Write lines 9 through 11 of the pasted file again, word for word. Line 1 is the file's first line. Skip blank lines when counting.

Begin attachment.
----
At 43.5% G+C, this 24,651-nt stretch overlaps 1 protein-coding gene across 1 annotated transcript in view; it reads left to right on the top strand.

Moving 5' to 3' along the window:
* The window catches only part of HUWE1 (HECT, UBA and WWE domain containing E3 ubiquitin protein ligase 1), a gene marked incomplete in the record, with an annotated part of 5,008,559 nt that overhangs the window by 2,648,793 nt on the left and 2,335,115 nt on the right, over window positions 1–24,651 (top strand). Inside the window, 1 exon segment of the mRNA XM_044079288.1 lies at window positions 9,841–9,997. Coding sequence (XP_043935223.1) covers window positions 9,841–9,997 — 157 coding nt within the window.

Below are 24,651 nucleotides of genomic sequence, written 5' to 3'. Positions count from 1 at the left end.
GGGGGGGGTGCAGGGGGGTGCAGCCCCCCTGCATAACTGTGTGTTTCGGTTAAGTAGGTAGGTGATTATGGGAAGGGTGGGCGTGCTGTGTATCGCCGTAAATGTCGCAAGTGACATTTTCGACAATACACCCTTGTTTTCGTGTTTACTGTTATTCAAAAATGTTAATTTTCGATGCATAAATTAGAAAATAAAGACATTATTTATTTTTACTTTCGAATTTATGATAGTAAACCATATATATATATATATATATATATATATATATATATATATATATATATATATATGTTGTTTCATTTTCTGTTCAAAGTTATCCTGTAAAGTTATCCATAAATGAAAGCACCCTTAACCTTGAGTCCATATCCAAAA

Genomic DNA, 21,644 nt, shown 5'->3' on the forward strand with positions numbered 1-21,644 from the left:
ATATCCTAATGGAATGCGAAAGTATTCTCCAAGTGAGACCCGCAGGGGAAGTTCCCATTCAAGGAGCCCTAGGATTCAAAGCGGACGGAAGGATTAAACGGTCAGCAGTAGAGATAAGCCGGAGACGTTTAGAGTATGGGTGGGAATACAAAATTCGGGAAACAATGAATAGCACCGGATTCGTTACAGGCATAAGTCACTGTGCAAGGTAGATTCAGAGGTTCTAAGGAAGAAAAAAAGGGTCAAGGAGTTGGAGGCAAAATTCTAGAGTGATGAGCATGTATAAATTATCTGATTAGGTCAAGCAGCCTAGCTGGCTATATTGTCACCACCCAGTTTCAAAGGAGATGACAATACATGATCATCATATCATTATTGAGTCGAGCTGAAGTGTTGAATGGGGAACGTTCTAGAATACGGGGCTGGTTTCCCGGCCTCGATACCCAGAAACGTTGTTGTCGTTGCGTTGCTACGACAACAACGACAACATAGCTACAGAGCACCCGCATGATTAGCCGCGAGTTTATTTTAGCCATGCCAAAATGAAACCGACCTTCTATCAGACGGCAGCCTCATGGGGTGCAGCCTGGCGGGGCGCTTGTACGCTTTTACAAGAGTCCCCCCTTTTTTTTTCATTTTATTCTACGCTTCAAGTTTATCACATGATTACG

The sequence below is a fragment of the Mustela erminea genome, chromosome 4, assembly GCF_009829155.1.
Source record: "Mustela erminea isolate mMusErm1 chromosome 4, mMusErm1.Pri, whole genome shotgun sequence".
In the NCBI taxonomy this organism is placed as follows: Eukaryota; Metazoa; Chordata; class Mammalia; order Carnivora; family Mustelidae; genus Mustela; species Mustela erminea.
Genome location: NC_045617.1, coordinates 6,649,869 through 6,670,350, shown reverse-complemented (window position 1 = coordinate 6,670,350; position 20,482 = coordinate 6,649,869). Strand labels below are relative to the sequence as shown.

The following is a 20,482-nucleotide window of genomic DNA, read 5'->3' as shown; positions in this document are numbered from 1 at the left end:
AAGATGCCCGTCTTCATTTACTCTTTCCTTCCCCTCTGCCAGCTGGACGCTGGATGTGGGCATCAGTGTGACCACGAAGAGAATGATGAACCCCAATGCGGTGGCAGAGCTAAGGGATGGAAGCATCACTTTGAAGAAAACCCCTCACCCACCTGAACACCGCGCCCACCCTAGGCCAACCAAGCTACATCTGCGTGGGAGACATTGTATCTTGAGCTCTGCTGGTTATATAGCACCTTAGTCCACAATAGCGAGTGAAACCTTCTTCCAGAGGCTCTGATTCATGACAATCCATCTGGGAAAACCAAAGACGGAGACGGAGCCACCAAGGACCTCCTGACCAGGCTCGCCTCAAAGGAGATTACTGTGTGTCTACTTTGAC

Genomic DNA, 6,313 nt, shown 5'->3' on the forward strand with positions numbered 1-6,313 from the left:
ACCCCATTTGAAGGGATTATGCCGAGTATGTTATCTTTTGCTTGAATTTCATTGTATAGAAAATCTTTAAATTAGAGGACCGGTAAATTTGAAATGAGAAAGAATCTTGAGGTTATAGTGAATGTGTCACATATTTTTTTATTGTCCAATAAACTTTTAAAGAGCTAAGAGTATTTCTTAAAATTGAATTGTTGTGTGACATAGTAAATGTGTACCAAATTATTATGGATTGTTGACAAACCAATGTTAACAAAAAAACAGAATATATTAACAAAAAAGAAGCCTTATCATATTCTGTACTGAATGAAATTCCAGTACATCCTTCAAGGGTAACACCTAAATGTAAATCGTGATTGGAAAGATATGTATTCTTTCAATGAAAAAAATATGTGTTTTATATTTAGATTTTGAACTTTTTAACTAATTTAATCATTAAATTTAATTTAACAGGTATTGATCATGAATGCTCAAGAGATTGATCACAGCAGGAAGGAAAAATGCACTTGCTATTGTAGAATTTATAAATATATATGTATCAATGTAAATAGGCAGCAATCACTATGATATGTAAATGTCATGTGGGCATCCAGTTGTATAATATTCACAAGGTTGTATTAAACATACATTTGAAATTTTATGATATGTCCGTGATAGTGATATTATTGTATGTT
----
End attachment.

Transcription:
Source record: "Mustela erminea isolate mMusErm1 chromosome 4, mMusErm1.Pri, whole genome shotgun sequence".
In the NCBI taxonomy this organism is placed as follows: Eukaryota; Metazoa; Chordata; class Mammalia; order Carnivora; family Mustelidae; genus Mustela; species Mustela erminea.
Genome location: NC_045617.1, coordinates 6,649,869 through 6,670,350, shown reverse-complemented (window position 1 = coordinate 6,670,350; position 20,482 = coordinate 6,649,869). Strand labels below are relative to the sequence as shown.